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Washington Wrap

Dotty Lynch, Douglas Kiker and Steve Chaggaris of The CBS News Political Unit have the latest from the nation's capital.

Recall Roundup: There's bad news on the polling and signature front for embattled California Gov. Gray Davis, who's facing an effort by political opponents to gather enough signatures to trigger a special recall election.

The San Francisco Chronicle reports that almost half of California voters want Davis removed from office in a prospective recall election. The statewide poll, conducted by the Public Policy Institute of California, showed 48 percent of Californians would vote to remove him, while 41 percent said they'd continue to support him. Among likely voters, Davis' numbers are just as bad, with 51 percent saying they'd vote against him and 43 percent backing him.

Meanwhile, Reuters reports that recall organizers are claiming they have 600,000 to 700,000 signatures – quickly approaching the 900,000 needed to trigger a recall vote. The organizers must gather the signatures by Sept. 2 to trigger the special election, which could take place as early as this fall or as late as March 2004, depending on when (and if) the recall signatures are submitted.

Undoubtedly, part of the recall effort's growing success can be attributed to the influx of cash from Republican Rep. Darrell Issa, who has chipped in $645,000 of the $1 million that "Rescue California" has raised. (Recall opponents, organized under the name "Taxpayers Against the Governor's Recall," have raised $759,000, the Chronicle reports.)

But The New York Times reports California Democrats are alleging that Issa violated federal campaign finance laws by soliciting – and giving – soft money to the recall effort, despite a ban on federal officeholders' raising soft money. In a complaint filed with the Federal Elections Commission, Lance Olson – a Sacramento lawyer and counsel to the California Democratic Party – says that Issa solicited soft money contributions from companies, including his own, for the recall effort.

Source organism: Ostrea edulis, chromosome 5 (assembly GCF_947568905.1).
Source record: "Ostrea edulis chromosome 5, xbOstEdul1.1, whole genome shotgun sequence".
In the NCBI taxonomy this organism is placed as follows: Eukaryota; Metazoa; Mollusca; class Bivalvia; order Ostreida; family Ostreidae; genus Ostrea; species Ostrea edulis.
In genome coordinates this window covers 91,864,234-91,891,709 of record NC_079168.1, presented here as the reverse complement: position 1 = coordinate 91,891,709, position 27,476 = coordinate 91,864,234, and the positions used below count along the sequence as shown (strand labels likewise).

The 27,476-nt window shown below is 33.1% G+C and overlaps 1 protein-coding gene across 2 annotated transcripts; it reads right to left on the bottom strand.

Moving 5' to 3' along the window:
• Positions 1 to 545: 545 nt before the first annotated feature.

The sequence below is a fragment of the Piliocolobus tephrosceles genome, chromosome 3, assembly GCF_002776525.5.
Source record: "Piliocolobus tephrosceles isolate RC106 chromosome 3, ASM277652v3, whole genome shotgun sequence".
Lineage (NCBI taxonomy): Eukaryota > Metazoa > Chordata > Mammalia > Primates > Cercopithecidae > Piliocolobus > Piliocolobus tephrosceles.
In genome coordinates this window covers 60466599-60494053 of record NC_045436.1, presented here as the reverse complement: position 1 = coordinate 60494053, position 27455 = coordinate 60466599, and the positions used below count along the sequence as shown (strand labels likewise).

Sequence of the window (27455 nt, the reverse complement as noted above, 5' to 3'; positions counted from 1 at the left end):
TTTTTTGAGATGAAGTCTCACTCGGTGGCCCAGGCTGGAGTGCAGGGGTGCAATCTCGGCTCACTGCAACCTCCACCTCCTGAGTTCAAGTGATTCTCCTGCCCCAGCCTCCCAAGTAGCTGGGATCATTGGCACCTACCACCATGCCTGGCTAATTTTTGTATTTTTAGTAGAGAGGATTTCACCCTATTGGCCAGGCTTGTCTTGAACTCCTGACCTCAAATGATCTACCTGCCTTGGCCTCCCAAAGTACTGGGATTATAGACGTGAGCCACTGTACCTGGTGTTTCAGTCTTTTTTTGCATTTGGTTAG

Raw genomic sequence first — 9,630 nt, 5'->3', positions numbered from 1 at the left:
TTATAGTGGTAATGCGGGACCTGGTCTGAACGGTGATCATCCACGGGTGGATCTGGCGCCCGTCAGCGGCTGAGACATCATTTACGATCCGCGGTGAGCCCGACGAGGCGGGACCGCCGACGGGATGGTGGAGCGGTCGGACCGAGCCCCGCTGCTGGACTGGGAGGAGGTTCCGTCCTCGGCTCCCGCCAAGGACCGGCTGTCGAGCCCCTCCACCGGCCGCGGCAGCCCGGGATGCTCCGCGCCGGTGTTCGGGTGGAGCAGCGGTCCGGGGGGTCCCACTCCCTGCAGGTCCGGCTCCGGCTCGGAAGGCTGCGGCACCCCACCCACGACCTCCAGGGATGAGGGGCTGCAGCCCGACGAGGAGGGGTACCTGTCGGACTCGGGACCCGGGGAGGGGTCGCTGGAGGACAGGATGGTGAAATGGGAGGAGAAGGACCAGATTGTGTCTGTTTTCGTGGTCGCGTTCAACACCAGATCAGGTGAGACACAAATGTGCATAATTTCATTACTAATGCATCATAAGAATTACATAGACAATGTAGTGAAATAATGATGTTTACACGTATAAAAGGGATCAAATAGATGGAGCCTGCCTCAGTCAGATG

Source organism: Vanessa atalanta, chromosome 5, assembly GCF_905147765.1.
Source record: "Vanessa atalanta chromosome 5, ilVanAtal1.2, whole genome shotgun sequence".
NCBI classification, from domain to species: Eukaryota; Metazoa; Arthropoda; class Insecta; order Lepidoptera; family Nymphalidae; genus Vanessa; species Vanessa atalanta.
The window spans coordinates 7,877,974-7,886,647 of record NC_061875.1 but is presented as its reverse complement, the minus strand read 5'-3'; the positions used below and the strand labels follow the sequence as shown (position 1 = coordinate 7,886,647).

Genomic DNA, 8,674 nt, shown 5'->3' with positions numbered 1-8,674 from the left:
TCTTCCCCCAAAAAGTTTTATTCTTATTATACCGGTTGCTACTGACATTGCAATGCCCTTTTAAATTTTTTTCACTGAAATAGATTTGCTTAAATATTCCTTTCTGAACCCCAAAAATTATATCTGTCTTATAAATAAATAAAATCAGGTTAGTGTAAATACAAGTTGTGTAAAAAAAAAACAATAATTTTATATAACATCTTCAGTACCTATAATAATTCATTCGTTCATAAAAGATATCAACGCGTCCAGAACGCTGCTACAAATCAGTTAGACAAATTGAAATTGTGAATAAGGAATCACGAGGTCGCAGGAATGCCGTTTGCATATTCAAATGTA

The Times says a provision of the new campaign finance law allows federal officeholders to raise soft money only if they plan to run for state office. And while Issa says he plans to run for governor, Olson claims in his complaint that the soft money was being solicited for the recall, not a gubernatorial campaign.

Olson's complaint alleges that Issa improperly transferred $445,000 from Greene Properties – of which Issa is CEO – and that he sought, and received, another $60,000 from supporters.

Issa has hired Ben Ginsberg, an attorney who specializes in campaign finance law, to defend him against Olson's claim, which was filed late last month. Ginsberg called the FEC complaint a "tawdry and heavy-handed attempt to squelch opposition by twisting and turning the new law."

"I don't think this goes much beyond the politics of Gray Davis' being worried and trying to stop anyone opposed to them," Ginsberg said.

The Straw That Made Milwaukee Famous: Four Democratic presidential candidates (John Kerry, Howard Dean, Dennis Kucinich and Al Sharpton) and the daughter of another (Bob Graham's daughter, Gwen Graham Logan) will speak at the Wisconsin state convention in Milwaukee on Friday night.

On Saturday, Elizabeth Edwards (wife of Sen. John Edwards) and a "Lieberman person" will address the 1,000-plus delegates and special guests. Two other candidates are skipping the event entirely: Rep. Dick Gephardt, who will be in New Hampshire and Missouri, and Carol Moseley Braun, who will be addressing the National Women's Political Caucus in D.C.

Wisconsin, one of the first states to hold a meaningful primary (remember JFK and HHH in 1960, Carter and Udall in '76, Mondale and Cranston in '84), has again emerged as a center of early campaigning with its 2004 contest scheduled for Feb. 17. But an unauthorized straw poll organized by those mischievous folks at Hotline and has generated some activity even earlier than expected.

DNC Chair Terry McAuliffe sent out a letter to Wisconsin Democrats urging them to ignore the straw poll, but a state party official tells CBS News that there's nothing they can do about it if delegates want to vote.